Grunge. Wu-Tang Clan. Radiohead. “Wonderwall.” The music of the ’90s was as exciting as it was diverse. But what does it say about the era—and why does it still matter? On our new show, 60 Songs That Explain the ’90s, Ringer music writer and ’90s survivor Rob Harvilla embarks on a quest to answer those questions, one track at a time. Follow and listen for free exclusively on Spotify. Below is an excerpt from Episode 10, which explores the rise of Master P and No Limit Records with guests Micah Peters and Taylor Crumpton.
“Make ’Em Say Uhh!” was the 1997 breakout hit from one Master P, born Percy Robert Miller, who rose from the Calliope projects in New Orleans to self-made multimillionaire superstardom as the colonel of his very own No Limit Records. This is a crucial moment, a crucial song, for Southern rap overall, for rap music overall as a business, as big business, as the biggest business imaginable. Ordinarily I distrust grown men who are not in the military and yet refer to themselves as “the Colonel,” but it fits here: the entire military-industrial vibe, the idea of Master P’s labelmates as his No Limit soldiers, the liberal use of camouflage, the label’s iconic tank logo. This is the guy you want to go to war with, the guy you want to go to war for.
A gold-plated tank, in fact, rolls onto the basketball court, like, 15 seconds into the “Make ’Em Say Uhh” video, which has more dudes in basketball jerseys than you’ve ever seen in your life, including during an actual basketball game. Shaquille O’Neal—this is early-Lakers-era Shaq—is chilling out on the sidelines; the tank at one point fires a missile at one of the backboards; and another guy in a gorilla suit, whose jersey has HUSTLERS emblazoned across the front, does a trampoline dunk, in slow motion, with a starburst of confetti exploding behind him, and it’s less that you see God than you see Master P seeing God.
In 1998, “Make ’Em Say Uhh” peaked at no. 16 on the Hot 100: as high as P ever got as a solo artist. Meanwhile, No Limit put out 23 albums, most of which anecdotally were between 75 and 79 minutes long. Just incredibly long listening experiences. And these were rewarding experiences, clearly, because 16 of those albums went either gold or platinum: 500,000 records sold or at least a million records sold. No Limit peaked just as the music industry, the CD era, had begun to peak. And thanks to one of the most famous business deals in rap history—a distribution deal with Priority Records that is arguably more famous and more artful than any one of the independent No Limit empire’s thousands of occasionally quite artful songs—Master P got a huge cut of all that money, compared to your average flat-footed major-label artist. That year he told The New York Times, “I guess I want to be the ghetto Bill Gates.” A few paragraphs later, Ice Cube called P “one of the best businessmen I’ve ever run across.’’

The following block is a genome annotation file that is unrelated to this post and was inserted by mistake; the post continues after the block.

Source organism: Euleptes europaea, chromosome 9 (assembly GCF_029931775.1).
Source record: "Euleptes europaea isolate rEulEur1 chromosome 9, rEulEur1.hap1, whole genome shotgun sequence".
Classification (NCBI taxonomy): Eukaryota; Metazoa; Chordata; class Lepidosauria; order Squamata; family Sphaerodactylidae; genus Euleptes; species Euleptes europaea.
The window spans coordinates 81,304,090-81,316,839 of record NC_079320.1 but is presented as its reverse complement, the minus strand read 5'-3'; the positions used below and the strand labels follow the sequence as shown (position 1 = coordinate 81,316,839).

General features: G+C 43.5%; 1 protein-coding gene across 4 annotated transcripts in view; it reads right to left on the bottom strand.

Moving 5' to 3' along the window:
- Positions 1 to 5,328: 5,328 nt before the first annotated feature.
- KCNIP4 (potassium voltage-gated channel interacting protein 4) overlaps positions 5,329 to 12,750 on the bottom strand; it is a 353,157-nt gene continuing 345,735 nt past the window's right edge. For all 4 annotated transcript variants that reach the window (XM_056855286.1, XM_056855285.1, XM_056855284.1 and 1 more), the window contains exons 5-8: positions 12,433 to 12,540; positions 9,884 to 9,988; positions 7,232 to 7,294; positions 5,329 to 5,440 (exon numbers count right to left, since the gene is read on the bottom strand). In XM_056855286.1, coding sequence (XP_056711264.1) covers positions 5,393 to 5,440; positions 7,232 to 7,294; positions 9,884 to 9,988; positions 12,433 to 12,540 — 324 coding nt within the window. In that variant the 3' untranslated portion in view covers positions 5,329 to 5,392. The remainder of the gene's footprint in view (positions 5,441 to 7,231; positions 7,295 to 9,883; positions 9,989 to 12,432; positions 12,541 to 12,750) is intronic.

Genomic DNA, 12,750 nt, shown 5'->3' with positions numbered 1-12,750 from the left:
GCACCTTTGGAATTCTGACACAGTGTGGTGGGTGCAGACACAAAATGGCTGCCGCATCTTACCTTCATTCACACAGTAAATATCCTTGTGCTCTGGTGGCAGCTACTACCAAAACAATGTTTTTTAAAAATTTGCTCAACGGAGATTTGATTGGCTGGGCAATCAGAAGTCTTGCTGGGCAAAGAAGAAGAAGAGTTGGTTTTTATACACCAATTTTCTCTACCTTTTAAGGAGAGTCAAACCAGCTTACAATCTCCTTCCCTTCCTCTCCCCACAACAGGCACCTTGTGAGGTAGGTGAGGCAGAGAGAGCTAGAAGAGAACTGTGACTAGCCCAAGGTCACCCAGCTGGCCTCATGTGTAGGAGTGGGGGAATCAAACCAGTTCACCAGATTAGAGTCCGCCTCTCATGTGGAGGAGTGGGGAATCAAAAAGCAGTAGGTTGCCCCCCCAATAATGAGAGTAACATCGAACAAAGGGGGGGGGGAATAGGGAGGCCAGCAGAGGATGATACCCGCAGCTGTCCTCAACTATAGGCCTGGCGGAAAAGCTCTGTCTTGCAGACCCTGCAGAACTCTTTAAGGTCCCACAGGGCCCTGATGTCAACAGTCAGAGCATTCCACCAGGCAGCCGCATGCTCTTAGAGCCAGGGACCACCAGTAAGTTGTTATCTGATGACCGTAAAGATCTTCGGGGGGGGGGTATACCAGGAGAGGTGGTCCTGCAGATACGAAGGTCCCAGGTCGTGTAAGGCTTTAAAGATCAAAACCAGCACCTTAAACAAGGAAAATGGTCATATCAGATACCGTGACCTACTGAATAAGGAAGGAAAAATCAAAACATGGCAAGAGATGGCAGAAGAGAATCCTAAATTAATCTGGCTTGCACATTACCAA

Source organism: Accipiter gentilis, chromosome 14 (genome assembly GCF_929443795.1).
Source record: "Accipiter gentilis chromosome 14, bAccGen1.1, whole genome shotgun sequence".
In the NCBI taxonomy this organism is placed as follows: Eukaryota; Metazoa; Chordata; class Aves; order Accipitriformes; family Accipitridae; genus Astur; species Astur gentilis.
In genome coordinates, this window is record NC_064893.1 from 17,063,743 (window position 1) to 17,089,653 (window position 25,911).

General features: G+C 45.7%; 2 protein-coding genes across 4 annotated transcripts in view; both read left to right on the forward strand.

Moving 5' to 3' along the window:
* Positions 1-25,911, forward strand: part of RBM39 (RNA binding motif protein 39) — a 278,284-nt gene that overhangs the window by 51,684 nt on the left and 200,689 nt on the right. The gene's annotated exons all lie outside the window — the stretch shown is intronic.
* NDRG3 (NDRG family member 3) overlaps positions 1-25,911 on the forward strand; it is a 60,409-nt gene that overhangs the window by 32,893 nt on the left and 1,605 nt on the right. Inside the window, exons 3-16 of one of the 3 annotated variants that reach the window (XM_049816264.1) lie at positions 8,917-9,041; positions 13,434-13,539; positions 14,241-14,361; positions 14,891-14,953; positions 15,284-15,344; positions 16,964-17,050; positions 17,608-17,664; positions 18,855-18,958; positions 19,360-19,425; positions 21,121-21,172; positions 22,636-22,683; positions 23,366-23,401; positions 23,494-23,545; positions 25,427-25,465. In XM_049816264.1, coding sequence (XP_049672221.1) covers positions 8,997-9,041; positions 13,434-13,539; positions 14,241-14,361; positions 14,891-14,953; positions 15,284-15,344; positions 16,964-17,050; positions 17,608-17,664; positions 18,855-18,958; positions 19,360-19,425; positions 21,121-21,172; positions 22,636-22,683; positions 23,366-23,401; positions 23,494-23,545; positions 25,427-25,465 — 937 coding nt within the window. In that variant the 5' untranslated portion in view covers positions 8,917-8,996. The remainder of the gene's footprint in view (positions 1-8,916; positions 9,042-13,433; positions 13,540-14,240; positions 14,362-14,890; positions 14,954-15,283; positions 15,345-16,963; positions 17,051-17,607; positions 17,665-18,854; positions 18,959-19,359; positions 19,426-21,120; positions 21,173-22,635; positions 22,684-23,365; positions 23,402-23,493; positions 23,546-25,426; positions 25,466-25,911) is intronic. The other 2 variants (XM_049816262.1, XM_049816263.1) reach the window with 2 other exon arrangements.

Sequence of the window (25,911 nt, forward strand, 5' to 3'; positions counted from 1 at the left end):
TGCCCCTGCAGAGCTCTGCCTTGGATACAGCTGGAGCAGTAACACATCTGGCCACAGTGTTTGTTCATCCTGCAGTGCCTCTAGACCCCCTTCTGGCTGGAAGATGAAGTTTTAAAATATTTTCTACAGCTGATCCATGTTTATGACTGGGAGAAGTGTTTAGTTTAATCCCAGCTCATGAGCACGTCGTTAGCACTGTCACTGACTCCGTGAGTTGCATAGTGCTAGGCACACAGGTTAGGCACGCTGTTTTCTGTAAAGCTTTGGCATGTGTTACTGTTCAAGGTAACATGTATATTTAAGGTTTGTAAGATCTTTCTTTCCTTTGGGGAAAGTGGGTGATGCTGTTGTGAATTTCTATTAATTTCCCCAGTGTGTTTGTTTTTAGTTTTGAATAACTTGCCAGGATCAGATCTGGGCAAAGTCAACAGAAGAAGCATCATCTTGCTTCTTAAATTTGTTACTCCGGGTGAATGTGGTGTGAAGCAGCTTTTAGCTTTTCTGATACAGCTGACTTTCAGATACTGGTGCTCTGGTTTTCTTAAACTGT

One of the best businessmen Ice Cube’s ever run across got his start, financially, with $10,000, part of a wrongful-death settlement after P’s grandfather died in a New Orleans hospital after they accidentally gave him another patient’s medicine. This is the early ’80s. Percy Miller is the oldest of five, with a sister and three brothers. By 1989 he and his wife, Sonya, have a young son, Romeo, and they’re living in the Calliope projects, and P is visibly caught up in New Orleans street life such that his grandmother sets out a black dress and tells him, “This is what I’ll wear to your funeral.”
He moves his family to Richmond, California, in the Bay Area, north of Oakland, and uses some of that $10,000 to open a record store. No Limit Records. He identifies gangsta rap as a growth industry; he figures he can magnify his own personal growth if he, himself, becomes a rapper. The first release from No Limit Records, the label, is Mind of a Psychopath, a four-song cassette—more of a demo, really—credited to The Real Untouchables, or TRU for short, a supergroup whose membership would vary wildly in the years to come. This time it’s just Master P and Sonya C, his wife. It’s not very good. Most of Richmond-era Master P is not very good, frankly. He’s impressionable, let’s say. He has clear influences. N.W.A. Bay Area titan Too Short, both for the streetwise lewdness and the I-sold-this-to-you-out-of-the-trunk-of-my-own-car DIY spirit. E-40, from the city of Vallejo just to the north, for the slangy eccentricity. Tupac’s a big influence, of course—the bravado, the charisma, the ambition—when Tupac comes around.
Master P’s not on that level. Takes him a while to find his own lane. His first solo album, in 1991, is called Get Away Clean. By now, Master P’s ambitions are to get rich, obviously, but also to save, quite literally, what remains of his family.
To hear the full episode, click here, and be sure to follow on Spotify and check back every Thursday for new episodes on the most important songs of the decade. This excerpt has been lightly edited for clarity and length.